We had promised our son we could go for Dim Sum today.

Dim Sum means a little bit of the heart. They are little delectables that come to the diner via a cart rolled around by waitresses. It is a typical Hong Kong breakfast.

My DH and DS were satisfied going to a cheaper dim sum restaurant in Chinatown. However, the last time I ordered there, I was not happy with the way they treated us. So, although the food was good and about $15.00 cheaper than the place we went today, we chose to go to Seafood Legends Restaurant

It is a well lit restaurant; having a huge crystal chandelier in the center of the main dining room. We got there right after Mass so it wasn't too crowded that early in the morning.

We ordered the usual: shrimp half moons; seafood and cilantro dumplings, pork shumai, and of course shrimp look fun. I don't know the secret to the sauce but the look fun really makes the dish special. The other items were dipped in red chili paste and soy sauce. Our DS dipped his in his Jasmine tea.

I also wanted to order the rice congee but it was still cooking.

Since our DS was very hungry, we ordered more than the usual but he left the restaurant quite satisfied.

I highly recommend this restaurant's dim sum. We are making plans on going there to dinner one night too.

Sunday, November 11, 2007

Paella - Two Recipes

paellaPicture source: Here

When I was younger, and I'm talking late teens or early 20's, I tried to make this dish. Considered to be the signature dish of Spain, Paella is truly for the more experienced cooks to attempt or so I thought at the time. Unfortunately, that early attempt turned out to be quite inedible. The proportions of rice and liquid was way off, leaving the dish with uncooked rice and overcooked seafood.

Years later, I again attempted to make Paella. After all, who could resist a tantalizing dish of richly seasoned rice, meats and a seafood variety. I don't recall what I used to make the Paella in but it was not a Paella pan. That attempt worked out quite nicely.

The following are two recipes for Paella. One is considered easy and the other is more like the traditional recipe.

Easy Paella

The Ultimate Paella

Neither recipe has been tried by me but I think that very soon, I will try the second recipe.

Saturday, November 10, 2007

New Site Added to the Side Bar

While I was cooking dinner, I found a cooking show on PBS. It was America's Test Kitchen.

On today's show, they prepared a cracked peppercorn filet mignon and potatoes with onions. Unfortunately, I did not catch the name of the potato dish.

Check back on that site as they will most likely be posting the recipes soon. In fact, just take a look at their extensive list of recipes!

Wednesday, November 7, 2007

Two Knives I Couldn't Do Without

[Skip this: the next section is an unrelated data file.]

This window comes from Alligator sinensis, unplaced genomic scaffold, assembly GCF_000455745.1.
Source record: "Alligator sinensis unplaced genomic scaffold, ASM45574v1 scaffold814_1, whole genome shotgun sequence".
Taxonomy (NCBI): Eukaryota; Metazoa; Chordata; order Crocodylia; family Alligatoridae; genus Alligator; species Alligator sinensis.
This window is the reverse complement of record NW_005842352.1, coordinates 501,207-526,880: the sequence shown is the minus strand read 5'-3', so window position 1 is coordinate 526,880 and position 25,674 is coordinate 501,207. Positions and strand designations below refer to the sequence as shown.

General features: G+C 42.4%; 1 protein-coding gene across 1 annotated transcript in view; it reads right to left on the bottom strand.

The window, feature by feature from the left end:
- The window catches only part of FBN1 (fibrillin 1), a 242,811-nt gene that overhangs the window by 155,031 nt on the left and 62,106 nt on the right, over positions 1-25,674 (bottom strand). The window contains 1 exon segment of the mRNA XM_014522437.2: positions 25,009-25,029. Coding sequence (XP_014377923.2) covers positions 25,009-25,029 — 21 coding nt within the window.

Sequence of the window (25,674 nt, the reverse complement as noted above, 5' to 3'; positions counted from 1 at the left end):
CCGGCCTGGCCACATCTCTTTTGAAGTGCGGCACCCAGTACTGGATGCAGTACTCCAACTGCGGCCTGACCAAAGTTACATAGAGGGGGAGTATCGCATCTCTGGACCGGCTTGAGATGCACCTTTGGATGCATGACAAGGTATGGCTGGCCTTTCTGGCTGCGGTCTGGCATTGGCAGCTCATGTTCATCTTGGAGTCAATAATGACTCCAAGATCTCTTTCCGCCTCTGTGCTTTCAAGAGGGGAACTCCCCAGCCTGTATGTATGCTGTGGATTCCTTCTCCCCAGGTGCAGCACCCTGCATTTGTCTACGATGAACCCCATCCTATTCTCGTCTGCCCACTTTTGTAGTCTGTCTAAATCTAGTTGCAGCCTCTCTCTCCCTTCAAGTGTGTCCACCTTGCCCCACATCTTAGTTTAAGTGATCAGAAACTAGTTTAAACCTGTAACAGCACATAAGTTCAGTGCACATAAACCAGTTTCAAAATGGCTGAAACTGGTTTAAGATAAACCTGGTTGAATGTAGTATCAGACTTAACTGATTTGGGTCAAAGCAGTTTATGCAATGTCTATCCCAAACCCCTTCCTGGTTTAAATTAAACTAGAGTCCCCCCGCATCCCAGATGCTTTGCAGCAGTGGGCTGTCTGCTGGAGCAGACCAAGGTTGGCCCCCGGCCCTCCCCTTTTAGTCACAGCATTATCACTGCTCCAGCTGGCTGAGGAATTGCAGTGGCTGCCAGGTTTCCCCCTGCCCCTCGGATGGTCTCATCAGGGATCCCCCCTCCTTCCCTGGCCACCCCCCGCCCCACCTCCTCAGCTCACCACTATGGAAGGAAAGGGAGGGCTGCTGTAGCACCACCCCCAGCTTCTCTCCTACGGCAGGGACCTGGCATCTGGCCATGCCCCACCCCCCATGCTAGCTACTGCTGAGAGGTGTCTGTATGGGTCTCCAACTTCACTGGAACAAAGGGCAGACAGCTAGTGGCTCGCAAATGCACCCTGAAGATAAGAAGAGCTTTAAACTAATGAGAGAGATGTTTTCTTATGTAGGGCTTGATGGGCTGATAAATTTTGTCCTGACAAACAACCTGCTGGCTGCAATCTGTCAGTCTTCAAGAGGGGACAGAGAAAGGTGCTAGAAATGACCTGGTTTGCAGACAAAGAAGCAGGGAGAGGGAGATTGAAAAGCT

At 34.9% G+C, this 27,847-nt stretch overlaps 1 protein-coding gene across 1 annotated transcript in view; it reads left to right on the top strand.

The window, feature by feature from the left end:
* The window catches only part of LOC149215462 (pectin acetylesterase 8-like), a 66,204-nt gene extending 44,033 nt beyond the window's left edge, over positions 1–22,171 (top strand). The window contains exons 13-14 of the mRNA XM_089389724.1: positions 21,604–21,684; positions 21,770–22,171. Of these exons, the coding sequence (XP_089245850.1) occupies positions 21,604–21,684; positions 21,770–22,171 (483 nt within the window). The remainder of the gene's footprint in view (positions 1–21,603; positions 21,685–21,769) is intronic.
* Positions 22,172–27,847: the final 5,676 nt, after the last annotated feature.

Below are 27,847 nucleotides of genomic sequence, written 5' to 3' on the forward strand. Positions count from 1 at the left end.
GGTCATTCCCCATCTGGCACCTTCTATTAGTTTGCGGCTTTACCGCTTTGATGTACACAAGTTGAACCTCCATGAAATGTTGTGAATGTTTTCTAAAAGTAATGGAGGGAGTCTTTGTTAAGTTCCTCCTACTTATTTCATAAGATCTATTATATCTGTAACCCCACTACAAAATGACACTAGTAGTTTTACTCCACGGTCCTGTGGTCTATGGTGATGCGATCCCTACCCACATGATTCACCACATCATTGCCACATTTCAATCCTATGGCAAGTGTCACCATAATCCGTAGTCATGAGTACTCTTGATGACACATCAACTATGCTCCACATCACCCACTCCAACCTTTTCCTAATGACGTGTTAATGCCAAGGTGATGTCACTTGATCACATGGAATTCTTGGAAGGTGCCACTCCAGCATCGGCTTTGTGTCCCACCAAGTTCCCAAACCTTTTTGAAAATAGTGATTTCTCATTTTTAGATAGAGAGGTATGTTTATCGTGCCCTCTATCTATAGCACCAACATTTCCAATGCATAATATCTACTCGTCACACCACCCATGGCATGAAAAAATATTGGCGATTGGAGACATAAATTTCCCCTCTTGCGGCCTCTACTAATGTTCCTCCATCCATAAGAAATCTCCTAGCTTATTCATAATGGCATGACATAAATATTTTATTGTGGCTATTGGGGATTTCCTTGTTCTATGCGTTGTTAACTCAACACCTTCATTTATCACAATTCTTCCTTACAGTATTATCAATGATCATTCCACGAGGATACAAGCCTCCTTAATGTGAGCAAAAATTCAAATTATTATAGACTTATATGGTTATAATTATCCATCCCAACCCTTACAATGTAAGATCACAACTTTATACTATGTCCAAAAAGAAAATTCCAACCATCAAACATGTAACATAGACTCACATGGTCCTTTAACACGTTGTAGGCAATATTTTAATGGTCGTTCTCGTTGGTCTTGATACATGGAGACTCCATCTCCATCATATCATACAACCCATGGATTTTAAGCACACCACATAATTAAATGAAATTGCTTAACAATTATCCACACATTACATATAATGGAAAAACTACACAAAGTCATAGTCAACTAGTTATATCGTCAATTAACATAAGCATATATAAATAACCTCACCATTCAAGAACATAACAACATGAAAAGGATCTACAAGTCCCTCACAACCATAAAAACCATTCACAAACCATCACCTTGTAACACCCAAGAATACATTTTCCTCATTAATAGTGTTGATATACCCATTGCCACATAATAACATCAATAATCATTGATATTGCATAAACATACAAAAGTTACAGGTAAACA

chinese cleaver
japanese chef's knife
When cooking, I rely heavily on my Japanese chef's knife which is over 14 years old and my Chinese cleaver which is a year or two younger. Both are stainless steel. Both are very reliable. When I need them sharp, I bring them together in a blade to blade sliding motion. This method works extremely well for me. So well in fact, that I forgot about obtaining the whetstone I had longed for many years ago.

My good friend who is not in the least a fan of cooking, has Henckel knife set. These are expensive knives. Impressive yes, but also very pricey.

My knives were not as expensive. In fact, the Japanese one costs under $20.00 when we first purchased it. It probably runs around the same today. The Chinese one was bought in Chinatown for less than $10.00.

Would I be happy if someone were to give me the Henckel set? Sure, who wouldn't. But I am very happy with my two old knives.

Make Do Beef Stroganoff

There were two sirloin steaks in the freezer; leftovers from the family pack purchased last week. I bought the mushrooms and egg noodles. So it looked like beef Stroganoff for dinner tonight. Unfortunately, as I started preparation for dinner, I realized I had completely forgotten about the sour cream. Usually, I have at least 1/4 cup in the refrigerator. But today, no such luck. We will have to make do with is in the refrigerator.

Recipe:

1 lb of sirloin steak, cut into strips
1 package white mushrooms, 8 oz. washed, dried and sliced
1 medium onion
3 garlic cloves
1 1/2 cup water
1/2 cup milk or half and half
1 tsp vinegar
1 1/2 tbsp. flour
Salt and pepper to taste
Cooked egg noodles or cooked white rice

Heat a cast iron skillet. As the skillet is heating up, process the garlic and onions or dice by hand with a sharp knife.

Coat the sirloin steak slices with the flour, making sure to coat evenly. Add 2 tbsp. olive oil to the hot skillet. Add the steak slices and distribute well. Do not touch until one side of the steak slices are browned. With a large medal spoon, turn the slices over to brown the other side. When nicely browned, add the diced garlic and onions. Saute a couple of minutes. Add the mushroom slices and the water. Cover, lower the heat to medium low. Approximately 15 minutes later, check to see if the meat and mushrooms have cooked thoroughly. Add the milk or half and half to which the vinegar has been added.

Cook until thick. Season with salt and pepper to taste. Serve over hot noodles or rice.

Sunday, November 4, 2007

The Pomegranate

pomegranate
When my brothers, sisters and I were growing up in New Jersey, we really looked forward to Autumn because it meant we would be eating pomegranate. We so looked forward to eating those delectable juice-filled seeds and then spitting them out of our mouths.

We had different ways of eating them. Most of us would just bite into a quarter of the lovely round ball of fruit. But one sister would methodically and patiently remove each and every seed from the membrane and place them in a bowl. After we had finished eating our fruit, faces stained port wine red from the juice, our sister would still have her bowl of seeds to snack on at her leisure.

My DH and DS went food shopping the other day. They brought home the biggest and reddest pomegranates for us to enjoy. Unfortunately, our DS did not like the taste so that meant more of that treat for his dad and me.

The following is from Wikipedia
Providing 16% of an adult's daily vitamin C requirement per 100 ml serving, pomegranate juice is also a good source of the B vitamin, pantothenic acid, potassium and antioxidant polyphenols...